jest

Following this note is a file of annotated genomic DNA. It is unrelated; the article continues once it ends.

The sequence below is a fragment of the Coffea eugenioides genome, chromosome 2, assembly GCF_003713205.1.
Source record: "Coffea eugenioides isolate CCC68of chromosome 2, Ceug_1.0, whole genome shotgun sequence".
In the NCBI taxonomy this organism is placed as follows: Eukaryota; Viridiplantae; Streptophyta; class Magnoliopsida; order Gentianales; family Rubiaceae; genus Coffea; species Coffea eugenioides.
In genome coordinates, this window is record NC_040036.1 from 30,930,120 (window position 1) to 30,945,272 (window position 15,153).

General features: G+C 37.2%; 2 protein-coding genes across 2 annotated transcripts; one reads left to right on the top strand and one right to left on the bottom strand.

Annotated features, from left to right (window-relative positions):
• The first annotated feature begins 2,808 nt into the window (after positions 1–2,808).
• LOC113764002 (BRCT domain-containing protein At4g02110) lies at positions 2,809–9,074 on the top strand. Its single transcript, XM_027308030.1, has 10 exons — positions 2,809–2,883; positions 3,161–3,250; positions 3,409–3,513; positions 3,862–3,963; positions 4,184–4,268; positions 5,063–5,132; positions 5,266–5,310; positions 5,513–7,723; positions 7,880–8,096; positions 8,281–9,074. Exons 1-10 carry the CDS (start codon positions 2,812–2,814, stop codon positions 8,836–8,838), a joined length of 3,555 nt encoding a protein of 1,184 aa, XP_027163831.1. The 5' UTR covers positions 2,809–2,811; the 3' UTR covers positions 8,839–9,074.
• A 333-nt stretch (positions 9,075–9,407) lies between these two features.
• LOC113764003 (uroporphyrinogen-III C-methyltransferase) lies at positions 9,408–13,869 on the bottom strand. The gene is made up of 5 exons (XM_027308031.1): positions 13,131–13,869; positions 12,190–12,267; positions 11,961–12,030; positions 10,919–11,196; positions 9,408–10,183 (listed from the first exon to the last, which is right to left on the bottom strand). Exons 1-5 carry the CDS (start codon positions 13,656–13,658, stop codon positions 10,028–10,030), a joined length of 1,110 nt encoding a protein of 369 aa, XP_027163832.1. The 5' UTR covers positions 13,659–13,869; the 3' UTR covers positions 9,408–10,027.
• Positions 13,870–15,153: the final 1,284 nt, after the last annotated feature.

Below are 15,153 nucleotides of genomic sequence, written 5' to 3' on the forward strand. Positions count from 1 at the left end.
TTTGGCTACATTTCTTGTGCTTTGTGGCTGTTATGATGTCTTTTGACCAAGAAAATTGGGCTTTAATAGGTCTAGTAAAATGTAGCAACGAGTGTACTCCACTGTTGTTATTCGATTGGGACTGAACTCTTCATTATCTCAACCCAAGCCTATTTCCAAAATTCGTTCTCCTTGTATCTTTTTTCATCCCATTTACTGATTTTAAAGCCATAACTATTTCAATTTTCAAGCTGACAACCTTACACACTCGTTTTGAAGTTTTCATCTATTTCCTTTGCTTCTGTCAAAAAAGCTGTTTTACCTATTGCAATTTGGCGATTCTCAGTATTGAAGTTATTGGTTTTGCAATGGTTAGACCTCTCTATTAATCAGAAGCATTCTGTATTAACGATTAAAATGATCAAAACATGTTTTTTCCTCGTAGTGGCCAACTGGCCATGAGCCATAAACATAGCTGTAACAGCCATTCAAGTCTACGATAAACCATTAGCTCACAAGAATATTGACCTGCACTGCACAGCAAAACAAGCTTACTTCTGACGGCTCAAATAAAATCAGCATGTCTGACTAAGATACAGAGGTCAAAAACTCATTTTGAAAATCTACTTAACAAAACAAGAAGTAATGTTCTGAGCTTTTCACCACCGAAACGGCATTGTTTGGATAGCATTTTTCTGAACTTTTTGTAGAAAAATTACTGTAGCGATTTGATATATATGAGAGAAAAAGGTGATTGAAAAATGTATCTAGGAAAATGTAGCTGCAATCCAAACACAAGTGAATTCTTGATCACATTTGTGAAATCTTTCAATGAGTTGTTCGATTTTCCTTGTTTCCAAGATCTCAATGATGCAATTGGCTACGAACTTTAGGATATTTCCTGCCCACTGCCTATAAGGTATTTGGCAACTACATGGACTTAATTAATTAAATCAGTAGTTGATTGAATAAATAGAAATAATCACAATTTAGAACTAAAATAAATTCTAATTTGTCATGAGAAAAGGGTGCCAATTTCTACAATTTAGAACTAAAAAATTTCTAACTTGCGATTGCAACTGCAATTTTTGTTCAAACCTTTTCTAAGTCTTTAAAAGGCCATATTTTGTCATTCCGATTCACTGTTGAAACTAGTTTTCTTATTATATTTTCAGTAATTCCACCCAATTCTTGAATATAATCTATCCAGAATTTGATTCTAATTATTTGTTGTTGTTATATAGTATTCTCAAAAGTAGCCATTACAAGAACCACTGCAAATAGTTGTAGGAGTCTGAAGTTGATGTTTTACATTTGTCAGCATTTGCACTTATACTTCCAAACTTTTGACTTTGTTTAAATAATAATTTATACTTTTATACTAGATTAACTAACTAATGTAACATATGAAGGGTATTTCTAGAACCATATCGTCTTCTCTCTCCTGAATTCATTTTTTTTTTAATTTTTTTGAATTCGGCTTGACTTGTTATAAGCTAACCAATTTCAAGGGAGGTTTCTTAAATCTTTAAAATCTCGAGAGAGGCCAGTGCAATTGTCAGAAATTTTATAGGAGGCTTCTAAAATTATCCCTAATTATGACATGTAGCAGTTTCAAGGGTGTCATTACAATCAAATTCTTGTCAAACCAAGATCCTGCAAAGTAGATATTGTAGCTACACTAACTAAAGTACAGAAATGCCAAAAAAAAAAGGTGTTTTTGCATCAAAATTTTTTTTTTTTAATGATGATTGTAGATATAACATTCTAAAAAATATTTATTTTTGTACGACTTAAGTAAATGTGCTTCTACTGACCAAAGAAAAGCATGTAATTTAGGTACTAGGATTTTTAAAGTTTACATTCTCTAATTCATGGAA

Jest \Jest\ (j[e^]st), n. [OE. jeste, geste, deed, action, story, tale, OF. geste, LL. gesta, orig., exploits, neut. pl. from L. gestus, p. p. of gerere to bear, carry, accomplish, perform; perh. orig., to make to come, bring, and perh. akin to E. come. Cf. {Gest} a deed, {Register}, n.] [1913 Webster] 1. A deed; an action; a gest. [Obs.] [1913 Webster] The jests or actions of princes. --Sir T. Elyot. [1913 Webster] 2. A mask; a pageant; an interlude. [Obs.] --Nares. [1913 Webster] He promised us, in honor of our guest, To grace our banquet with some pompous jest. --Kyd. [1913 Webster] 3. Something done or said in order to amuse; a joke; a witticism; a jocose or sportive remark or phrase. See Synonyms under {Jest}, v. i. [1913 Webster] I must be sad . . . smile at no man's jests. --Shak. [1913 Webster] The Right Honorable gentleman is indebted to his memory for his jests, and to his imagination for his facts. --Sheridan. [1913 Webster] 4. The object of laughter or sport; a laughingstock. [1913 Webster] Then let me be your jest; I deserve it. --Shak. [1913 Webster] {In jest}, for mere sport or diversion; not in truth and reality; not in earnest. [1913 Webster] And given in earnest what I begged in jest. --Shak. {Jest book}, a book containing a collection of jests, jokes, and amusing anecdotes; a Joe Miller. [1913 Webster]